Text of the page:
Date of Award


Degree Name

Doctor of Philosophy



First Advisor

Dr. Amy E. Naugle

Second Advisor

Dr. Scott Gaynor

Third Advisor

Dr. Cynthia Pietras

Fourth Advisor

Dr. C. Dennis Simpson


Sexual victimization, substance abuse, sexual revictimization, sexual risk behavior, balloon analogue risk task, college females


The current study was a prospective examination of the potential predictors of sexual victimization in women with and without sexual victimization histories. Utilizing a longitudinal design, we investigated sexually risky behavior, sexual sensation seeking, and substance use disordered behavior with regard to the later experience of sexual victimization during 2-­‐‑, 6-­‐‑, and 12-­‐‑month follow-­‐‑up periods. As reported previously, Time 1 data suggested that women with victimization histories were more likely to engage in sexually risky behaviors, engage in substance use disordered behavior, and were more likely to endorse higher scores of sexual sensation seeking. A statistically significant relationship was not found between these measures and later sexual victimization nor were they found to differentiate among sexually victimized and nonvictimized women at follow-­‐‑up periods of 2, 6, and 12 months. Although risky sexual behavior, seeking higher rates of sexual excitement, and substance use were highly correlated with sexual victimization at Time 1, these analyses did not reveal that these variables placed women at greater vulnerability for sexual victimization at 2-­‐‑, 6-­‐‑, or 12-­‐‑month follow-­‐‑up. High attrition rates and lower rates of sample substance use and risky sexual behavior for each follow-­‐‑up period may have impacted the study results. It is also possible that in any given sexual violence situation, several variables specific to the victim, perpetrator, and situation interact such that discovering unifying predictor variables is difficult. Current literature and results of our prior research suggest further investigation of interventions that target these variables to increase protective strategies in college females.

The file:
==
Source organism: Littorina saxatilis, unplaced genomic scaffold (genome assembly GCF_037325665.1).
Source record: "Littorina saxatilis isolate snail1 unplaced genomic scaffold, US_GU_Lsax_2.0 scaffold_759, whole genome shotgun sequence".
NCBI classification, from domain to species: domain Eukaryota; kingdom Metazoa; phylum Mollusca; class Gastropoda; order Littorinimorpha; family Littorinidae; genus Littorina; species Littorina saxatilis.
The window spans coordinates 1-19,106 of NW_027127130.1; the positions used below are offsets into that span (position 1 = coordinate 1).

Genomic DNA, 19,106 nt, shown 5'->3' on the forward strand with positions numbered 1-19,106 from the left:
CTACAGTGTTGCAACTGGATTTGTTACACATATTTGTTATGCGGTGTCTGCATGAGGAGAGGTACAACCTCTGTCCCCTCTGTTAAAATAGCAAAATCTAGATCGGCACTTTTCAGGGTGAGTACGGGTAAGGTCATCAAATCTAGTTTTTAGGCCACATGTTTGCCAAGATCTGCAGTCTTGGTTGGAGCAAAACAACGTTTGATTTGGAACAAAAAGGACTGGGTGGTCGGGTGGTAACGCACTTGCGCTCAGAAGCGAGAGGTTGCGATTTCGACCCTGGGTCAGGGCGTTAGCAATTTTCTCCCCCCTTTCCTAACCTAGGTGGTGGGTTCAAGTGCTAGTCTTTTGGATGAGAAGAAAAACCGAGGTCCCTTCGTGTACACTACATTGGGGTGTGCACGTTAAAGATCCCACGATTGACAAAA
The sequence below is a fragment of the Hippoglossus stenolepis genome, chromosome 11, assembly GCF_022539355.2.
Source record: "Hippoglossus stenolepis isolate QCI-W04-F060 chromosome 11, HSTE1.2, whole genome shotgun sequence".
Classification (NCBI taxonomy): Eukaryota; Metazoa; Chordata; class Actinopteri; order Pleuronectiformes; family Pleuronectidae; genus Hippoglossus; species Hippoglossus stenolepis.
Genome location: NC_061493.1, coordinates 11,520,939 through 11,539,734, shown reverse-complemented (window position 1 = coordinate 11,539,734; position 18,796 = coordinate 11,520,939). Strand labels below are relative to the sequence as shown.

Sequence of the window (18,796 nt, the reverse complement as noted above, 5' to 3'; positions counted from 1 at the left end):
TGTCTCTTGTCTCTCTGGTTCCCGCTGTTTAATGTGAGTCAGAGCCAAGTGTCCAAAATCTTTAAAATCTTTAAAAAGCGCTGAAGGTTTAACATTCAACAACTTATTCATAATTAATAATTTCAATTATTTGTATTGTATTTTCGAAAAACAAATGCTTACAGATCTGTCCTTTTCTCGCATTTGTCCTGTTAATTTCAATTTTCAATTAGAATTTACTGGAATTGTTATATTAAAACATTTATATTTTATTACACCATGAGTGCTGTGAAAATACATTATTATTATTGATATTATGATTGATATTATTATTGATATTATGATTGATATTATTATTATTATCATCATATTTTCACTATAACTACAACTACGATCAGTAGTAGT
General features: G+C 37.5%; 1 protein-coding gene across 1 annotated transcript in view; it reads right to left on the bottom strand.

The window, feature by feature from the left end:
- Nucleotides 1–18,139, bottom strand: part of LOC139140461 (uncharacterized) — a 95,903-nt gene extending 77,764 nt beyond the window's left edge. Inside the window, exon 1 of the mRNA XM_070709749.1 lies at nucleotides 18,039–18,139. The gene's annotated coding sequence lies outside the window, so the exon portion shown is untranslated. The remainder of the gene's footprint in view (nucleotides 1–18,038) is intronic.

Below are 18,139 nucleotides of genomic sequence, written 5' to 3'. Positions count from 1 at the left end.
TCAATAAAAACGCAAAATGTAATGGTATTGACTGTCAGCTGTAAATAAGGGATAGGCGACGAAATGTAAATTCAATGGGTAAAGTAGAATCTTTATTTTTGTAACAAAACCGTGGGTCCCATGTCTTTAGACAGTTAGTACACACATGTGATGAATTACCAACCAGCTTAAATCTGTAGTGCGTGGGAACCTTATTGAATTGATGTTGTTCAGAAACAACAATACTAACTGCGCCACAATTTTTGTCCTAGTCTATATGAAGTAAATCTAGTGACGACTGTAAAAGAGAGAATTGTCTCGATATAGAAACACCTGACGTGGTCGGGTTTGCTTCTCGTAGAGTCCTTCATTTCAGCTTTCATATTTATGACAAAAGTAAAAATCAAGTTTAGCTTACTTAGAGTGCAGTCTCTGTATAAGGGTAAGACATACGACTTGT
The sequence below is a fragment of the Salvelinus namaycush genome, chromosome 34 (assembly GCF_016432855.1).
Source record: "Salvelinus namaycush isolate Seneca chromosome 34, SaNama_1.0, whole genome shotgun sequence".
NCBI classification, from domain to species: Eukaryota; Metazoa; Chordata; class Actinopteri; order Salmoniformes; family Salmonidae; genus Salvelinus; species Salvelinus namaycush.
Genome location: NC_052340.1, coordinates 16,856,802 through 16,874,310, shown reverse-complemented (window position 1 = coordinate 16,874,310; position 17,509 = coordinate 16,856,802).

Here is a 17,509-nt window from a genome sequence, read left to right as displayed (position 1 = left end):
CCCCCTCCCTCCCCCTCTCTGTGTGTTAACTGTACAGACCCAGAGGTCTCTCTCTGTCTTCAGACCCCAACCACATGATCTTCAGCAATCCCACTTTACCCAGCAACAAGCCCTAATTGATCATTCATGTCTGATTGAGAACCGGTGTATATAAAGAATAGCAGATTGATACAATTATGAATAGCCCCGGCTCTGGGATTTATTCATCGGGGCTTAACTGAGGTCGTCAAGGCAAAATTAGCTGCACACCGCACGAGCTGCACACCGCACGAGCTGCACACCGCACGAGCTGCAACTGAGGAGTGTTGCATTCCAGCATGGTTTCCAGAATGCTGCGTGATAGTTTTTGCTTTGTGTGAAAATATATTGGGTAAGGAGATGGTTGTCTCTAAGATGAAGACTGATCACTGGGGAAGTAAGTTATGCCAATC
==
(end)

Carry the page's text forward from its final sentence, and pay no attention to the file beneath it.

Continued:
Access Setting

Dissertation-Open Access